As I watched Missy reach for a marker and color in a picture, something struck me. I braced Heather about it later.
“Is Missy left-handed?”
“Yes,” my wife said smiling. “I didn’t realize it either until we started painting together.”
I had to chuckle. For a moment, despite no blood relationship, Missy and I had become kin.
No, I’m not a southpaw. Not exactly, anyway. It’s more like I found the cast-off parts of a left-hander and a right-hander in a yard sale and bought the mixed kit. You can call it partial ambidexterity if you want – or you can just call it a total mess. I’ll probably agree either way.
All I know is, I can write slowly and clearly with my left hand – or fast and messy with my right.
I’ll hit a baseball right-handed. But I throw it from the left.
The little bit of clumsy stage fencing I know starts with my left hand. But my rare attempts at clumsy basketball layups start on the right.
Having a foot – pardon me, a hand – in both worlds does have its advantages at times. I’ve never had to fumble at desks and drinking fountains made for a right-handed universe. But I’ve also been able to play a killer game of air hockey, flipping the paddle back and forth to the confusion of merely monodextrous opponents.
It’s kind of fun, actually.
Especially compared to the life I could have had.
When I was little, I had what my folks described as a bilateral syndrome, possibly an offshoot of my epilepsy. You could draw a line right down the center of my body, and past that line, my hands would lose their coordination.
A lot of work with some very patient people finally erased the line. They built up my dexterity – maybe a little too well, looking at the results. But I’m not complaining.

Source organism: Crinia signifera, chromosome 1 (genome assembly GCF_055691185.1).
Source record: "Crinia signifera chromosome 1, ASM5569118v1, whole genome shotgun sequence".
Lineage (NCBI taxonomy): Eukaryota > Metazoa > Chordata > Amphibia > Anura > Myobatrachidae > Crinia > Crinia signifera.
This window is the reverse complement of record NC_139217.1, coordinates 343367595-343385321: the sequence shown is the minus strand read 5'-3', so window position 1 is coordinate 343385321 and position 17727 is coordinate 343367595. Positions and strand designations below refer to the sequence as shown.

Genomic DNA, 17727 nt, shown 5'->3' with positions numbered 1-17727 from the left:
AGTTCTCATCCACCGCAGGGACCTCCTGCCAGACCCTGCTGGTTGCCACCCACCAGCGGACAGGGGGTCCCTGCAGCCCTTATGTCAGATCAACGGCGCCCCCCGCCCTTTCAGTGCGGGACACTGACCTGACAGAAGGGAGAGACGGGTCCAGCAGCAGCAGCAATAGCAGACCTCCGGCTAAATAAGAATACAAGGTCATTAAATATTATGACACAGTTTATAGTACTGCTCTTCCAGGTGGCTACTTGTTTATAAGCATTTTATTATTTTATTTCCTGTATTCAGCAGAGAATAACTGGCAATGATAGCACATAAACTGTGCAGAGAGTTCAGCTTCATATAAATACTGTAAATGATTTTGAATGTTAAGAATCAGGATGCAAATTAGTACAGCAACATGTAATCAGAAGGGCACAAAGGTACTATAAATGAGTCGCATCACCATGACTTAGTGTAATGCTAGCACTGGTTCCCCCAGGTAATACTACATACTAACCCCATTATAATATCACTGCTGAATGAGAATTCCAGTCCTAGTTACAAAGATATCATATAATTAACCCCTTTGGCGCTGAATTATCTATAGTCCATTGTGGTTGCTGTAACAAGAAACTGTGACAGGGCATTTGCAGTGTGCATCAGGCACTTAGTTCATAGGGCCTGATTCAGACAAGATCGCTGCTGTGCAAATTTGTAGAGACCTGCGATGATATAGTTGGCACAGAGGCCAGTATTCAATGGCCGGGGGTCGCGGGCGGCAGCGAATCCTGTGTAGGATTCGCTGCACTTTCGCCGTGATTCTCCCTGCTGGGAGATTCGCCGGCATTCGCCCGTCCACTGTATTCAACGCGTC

After all, it fits me so perfectly.
As I’ve grown up, I’ve realized there’s rarely just one right way to do something. Politically, that’s made me a moderate (and yes, shot at by both sides). Practically, that’s made me a curious person, eager to see what someone else might think or how someone else might approach a situation.
The results can be surprising, just as when I pick up a guitar the “wrong” way. But it can also be illuminating. At worst, I notice a detail about someone that I’ve never known before. At best, I pick up an angle or an idea that makes my own life a little easier. (I still owe a lot to the teacher’s assistant who taught me how to write papers back-to-front for instance, starting with my destination and building from there.)
Life doesn’t seal itself into neat boxes. And I’m glad for it. It means a little more work, but a lot more fun.
That’s never wrong. Even when it’s not right.
Now that I think about it, I haven’t tried any serious drawing in a long time. The next time I sit down with Missy, I may have to follow her lead, see if my left hand has another surprise it hasn’t told me about.
It may end up a mess, of course.
But if it doesn’t, I’ll have to thank her for giving me a hand.